So again, that registry key is:

HKLM\Software\Microsoft\Microsoft SQL Server\MSSQL10_50.SQL2008\Setup\SQLDataRoot

This is not only an interesting fix, it’s also a testament to what having a highly standardized environment can do for you.  I could have compared this entry with node1 to see if they matched, but it may not have even been flagged as an issue if we  didn’t always install SQL on D:\.

So once I had the fix in place, I had something to search for, so I went to google to see if I could find anything about it out there.  I came across this great blog post that even gives more detail on this error, so rather than try to reproduce the entire thing here, I’ll just point you to that post. 


 So this is why I call myself the bumbling DBA.  I don’t actually know anything, but I manage to find my way through solutions somehow.  And I know I’ll get lots of comments on this with everyone telling me they knew this cause they’ve seen it 100x and all I can say is bully for you.  I’ve only seen it once and it was a few yrs ago.  I don’t get out much.

Mystery of the missing files

About 3mos ago I had my work box rebuilt.  The encryption software glitched and it just wouldn’t boot.  So the helpdesk girl was able to slave the drive to another box and copy my files to a NAS.  I looked and all the folders were where they should be.  Great.

She then rebuilt the box and when I got it back I copied all the folders back.  I let it rest and I was very pleased that I was able to preserve all my scripts, etc.  A few days passed and I needed a script, so I went to that folder and it was empty.  WTx dude?  I looked and everything was still out on the NAS so I tried to get it off of there but they were missing there too.    OK, now I’m upset.  I’ve just lost most everything I cared about on my box.  It took me a while to accept it but I finally did.

Well, today (this is now several wks later) I finally went to replace one of the things I lost by downloading it again.  When I went to save it though, it said that it already existed and did I want to replace it.  See, I saved it to the same folder as before because I’m OCD that way.  Needless to say it took me about 2secs to figure out what had happened.  Normally I setup my box the way I want right away, but this time I got busy and just forgot.  And as it turns out my files were there, just hidden.  And I didn’t have ‘show hidden files’ checked in folder properties.  Now that I know the problem, how do I fix it because there’s a lot of files and folders to go through.  The answer of course is Powershell.  I got it right on the first try and the code is so small, and so compact, and so easy to come up with, it just screams PS.  And it is the perfect example of what PS is all about.  So here’s the query I used… enjoy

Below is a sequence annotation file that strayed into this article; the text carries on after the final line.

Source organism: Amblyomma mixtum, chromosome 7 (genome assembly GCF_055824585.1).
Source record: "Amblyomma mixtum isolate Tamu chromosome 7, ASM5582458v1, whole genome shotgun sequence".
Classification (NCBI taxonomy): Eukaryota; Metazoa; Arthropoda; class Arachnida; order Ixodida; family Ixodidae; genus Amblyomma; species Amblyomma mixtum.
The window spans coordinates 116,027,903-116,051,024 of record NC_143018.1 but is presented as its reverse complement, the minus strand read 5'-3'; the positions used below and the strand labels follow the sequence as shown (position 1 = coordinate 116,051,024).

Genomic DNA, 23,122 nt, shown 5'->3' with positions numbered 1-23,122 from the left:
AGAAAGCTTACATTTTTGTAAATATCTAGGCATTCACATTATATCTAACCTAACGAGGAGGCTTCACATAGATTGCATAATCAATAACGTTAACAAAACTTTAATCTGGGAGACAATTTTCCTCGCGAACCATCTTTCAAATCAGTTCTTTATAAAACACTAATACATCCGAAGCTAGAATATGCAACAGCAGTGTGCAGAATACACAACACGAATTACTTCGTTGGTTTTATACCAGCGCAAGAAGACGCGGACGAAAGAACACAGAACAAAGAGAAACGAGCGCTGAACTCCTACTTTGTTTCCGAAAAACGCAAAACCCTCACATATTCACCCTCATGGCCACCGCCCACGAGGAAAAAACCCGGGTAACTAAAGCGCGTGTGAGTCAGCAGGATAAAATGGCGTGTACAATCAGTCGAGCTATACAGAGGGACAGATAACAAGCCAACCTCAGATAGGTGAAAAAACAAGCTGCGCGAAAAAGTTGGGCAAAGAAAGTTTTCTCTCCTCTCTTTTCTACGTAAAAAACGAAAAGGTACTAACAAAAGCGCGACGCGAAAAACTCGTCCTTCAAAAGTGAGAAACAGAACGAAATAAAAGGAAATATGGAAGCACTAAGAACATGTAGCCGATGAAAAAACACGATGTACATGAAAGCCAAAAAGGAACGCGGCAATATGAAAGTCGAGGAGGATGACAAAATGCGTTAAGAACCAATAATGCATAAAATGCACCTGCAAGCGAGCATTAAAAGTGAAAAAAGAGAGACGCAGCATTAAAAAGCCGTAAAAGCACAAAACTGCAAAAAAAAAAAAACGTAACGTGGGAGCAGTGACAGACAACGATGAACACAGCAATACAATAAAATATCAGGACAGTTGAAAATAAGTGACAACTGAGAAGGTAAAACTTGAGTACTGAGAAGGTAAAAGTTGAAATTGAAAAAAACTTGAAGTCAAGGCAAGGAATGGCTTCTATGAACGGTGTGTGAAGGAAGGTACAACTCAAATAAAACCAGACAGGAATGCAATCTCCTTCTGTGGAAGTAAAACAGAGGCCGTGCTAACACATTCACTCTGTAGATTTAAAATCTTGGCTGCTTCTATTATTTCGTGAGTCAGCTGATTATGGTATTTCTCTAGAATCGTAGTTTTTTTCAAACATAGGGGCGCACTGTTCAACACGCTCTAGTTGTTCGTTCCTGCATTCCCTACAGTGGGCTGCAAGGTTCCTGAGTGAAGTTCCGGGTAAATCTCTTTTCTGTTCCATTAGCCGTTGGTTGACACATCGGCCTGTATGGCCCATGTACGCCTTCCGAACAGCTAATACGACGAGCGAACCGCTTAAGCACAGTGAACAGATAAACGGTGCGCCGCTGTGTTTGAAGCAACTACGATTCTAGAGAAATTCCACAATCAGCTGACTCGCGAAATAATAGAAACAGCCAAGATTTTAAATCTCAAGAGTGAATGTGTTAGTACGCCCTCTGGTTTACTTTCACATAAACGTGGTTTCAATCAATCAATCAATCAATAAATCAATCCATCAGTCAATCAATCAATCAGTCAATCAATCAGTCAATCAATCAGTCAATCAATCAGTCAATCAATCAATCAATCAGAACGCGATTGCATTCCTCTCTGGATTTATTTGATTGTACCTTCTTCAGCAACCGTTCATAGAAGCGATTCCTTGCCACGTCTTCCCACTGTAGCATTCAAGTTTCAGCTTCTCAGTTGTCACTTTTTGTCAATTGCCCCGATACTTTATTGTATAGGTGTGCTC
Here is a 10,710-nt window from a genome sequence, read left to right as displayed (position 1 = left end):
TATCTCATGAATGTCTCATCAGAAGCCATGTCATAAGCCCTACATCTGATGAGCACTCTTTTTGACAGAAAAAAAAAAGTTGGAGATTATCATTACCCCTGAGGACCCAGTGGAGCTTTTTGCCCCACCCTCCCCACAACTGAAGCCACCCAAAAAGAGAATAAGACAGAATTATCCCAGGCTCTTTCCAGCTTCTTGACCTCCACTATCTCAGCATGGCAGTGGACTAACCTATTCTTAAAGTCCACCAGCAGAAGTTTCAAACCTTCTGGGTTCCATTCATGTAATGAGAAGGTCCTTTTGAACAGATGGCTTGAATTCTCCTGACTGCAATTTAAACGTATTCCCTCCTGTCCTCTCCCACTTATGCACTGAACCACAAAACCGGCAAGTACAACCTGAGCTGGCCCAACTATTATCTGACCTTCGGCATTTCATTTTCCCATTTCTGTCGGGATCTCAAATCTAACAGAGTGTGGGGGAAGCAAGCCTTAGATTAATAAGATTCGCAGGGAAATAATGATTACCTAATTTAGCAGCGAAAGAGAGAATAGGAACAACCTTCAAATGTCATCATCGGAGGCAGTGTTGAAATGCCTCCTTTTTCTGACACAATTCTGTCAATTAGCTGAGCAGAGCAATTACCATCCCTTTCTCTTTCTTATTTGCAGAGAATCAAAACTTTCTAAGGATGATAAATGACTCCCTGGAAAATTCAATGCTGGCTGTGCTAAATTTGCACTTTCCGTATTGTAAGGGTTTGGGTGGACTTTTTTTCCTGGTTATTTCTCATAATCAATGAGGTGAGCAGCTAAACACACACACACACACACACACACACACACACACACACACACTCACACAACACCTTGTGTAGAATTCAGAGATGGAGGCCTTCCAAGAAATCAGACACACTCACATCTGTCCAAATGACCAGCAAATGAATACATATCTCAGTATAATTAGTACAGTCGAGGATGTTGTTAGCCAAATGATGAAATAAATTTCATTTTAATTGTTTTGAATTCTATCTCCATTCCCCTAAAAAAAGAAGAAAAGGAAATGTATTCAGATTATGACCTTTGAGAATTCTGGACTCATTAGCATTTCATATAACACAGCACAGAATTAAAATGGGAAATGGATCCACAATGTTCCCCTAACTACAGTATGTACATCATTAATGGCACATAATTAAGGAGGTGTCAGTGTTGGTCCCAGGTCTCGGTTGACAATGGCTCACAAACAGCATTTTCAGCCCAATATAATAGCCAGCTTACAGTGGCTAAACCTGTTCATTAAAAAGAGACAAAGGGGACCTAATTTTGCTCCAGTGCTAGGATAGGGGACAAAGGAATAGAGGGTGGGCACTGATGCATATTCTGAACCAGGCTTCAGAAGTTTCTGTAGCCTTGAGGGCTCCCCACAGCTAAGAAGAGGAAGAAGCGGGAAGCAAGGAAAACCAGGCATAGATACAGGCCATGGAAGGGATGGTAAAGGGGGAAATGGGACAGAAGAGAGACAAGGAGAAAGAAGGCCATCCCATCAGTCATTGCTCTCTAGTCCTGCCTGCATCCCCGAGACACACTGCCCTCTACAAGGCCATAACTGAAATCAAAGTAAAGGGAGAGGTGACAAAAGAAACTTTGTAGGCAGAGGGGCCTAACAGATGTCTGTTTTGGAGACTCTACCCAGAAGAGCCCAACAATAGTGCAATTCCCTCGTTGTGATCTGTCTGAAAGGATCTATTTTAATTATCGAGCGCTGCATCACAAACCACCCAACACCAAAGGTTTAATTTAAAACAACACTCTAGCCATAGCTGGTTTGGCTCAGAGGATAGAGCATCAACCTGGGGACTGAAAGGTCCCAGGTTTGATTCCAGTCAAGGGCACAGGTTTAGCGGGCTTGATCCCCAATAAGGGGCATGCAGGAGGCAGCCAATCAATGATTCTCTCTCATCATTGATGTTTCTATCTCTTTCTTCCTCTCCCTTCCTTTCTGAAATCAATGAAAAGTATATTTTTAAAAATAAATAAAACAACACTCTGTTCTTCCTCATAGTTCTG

dir -recurse -force | %{$_.attributes = 'Archive'}

Now, here’s a brief explanation of a couple of the flags.

-recurse — means to run it against all the subfolders too.
-force — this is a good one because it tells PS to show you all the files.  If they’re hidden you won’t see them unless you use this flag.

So that’s it really.  A single line of code to unhide hundreds of files in dozens of folders and subfolders.  And since this is my first day back after vacation, I’d say I’m starting it off on a decent note.